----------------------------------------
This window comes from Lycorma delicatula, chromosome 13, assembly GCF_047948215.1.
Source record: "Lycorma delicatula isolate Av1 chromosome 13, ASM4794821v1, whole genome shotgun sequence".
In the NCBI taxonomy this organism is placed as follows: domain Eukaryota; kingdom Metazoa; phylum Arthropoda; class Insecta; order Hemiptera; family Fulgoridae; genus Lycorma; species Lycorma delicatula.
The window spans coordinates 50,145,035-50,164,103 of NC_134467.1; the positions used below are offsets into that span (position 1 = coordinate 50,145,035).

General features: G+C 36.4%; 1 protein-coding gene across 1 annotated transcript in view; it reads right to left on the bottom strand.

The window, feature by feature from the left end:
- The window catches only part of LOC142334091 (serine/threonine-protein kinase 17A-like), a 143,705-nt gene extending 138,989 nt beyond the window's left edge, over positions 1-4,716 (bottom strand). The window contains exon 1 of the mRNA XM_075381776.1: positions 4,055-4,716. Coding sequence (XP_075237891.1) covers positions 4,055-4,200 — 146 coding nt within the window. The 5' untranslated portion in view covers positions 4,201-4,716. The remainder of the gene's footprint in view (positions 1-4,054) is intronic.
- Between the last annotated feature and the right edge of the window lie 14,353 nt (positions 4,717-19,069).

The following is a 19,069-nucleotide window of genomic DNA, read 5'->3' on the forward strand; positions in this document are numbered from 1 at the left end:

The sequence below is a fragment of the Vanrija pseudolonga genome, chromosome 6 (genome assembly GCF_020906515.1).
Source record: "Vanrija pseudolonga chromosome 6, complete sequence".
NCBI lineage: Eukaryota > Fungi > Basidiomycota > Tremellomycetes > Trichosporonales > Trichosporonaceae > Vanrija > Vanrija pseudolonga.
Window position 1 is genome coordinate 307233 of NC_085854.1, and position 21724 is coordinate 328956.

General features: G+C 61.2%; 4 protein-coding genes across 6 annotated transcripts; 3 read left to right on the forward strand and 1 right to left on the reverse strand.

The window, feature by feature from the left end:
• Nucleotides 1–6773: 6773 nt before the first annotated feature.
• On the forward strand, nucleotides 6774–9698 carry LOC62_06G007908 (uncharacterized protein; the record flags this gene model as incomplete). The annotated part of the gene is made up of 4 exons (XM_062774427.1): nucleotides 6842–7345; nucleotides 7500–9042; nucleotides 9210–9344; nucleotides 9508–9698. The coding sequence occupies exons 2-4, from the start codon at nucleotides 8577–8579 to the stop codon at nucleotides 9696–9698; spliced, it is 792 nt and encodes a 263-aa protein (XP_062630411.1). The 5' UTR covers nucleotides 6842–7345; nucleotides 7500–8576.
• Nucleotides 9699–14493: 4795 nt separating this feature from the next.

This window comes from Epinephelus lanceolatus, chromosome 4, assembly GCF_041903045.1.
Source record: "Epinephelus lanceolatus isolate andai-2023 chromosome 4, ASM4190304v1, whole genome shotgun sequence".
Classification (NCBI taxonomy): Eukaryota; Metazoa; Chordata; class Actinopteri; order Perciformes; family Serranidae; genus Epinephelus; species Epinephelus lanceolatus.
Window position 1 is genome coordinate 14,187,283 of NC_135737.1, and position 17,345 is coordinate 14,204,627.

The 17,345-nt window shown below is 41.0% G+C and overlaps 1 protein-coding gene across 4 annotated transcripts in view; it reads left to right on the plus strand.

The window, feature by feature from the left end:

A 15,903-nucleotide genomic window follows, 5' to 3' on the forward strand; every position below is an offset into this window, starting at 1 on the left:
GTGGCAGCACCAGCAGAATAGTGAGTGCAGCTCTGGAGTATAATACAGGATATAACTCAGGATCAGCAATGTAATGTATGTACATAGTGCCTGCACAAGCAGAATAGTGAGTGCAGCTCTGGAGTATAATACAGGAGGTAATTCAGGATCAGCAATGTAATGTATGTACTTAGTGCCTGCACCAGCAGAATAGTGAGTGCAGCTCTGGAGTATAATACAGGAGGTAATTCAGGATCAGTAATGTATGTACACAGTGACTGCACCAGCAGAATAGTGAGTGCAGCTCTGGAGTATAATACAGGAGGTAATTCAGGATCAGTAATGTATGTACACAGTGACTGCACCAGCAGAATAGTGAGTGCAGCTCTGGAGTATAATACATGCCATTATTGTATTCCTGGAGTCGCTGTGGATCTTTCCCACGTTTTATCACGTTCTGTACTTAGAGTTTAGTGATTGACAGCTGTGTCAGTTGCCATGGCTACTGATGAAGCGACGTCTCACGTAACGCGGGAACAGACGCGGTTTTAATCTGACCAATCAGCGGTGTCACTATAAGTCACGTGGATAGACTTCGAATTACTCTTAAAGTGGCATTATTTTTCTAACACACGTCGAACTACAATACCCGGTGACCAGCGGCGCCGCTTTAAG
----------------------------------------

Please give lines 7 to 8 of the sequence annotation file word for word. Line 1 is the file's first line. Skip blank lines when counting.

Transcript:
- The window catches only part of LOC142334091 (serine/threonine-protein kinase 17A-like), a 143,705-nt gene extending 138,989 nt beyond the window's left edge, over positions 1-4,716 (bottom strand). The window contains exon 1 of the mRNA XM_075381776.1: positions 4,055-4,716. Coding sequence (XP_075237891.1) covers positions 4,055-4,200 — 146 coding nt within the window. The 5' untranslated portion in view covers positions 4,201-4,716. The remainder of the gene's footprint in view (positions 1-4,054) is intronic.
- Between the last annotated feature and the right edge of the window lie 14,353 nt (positions 4,717-19,069).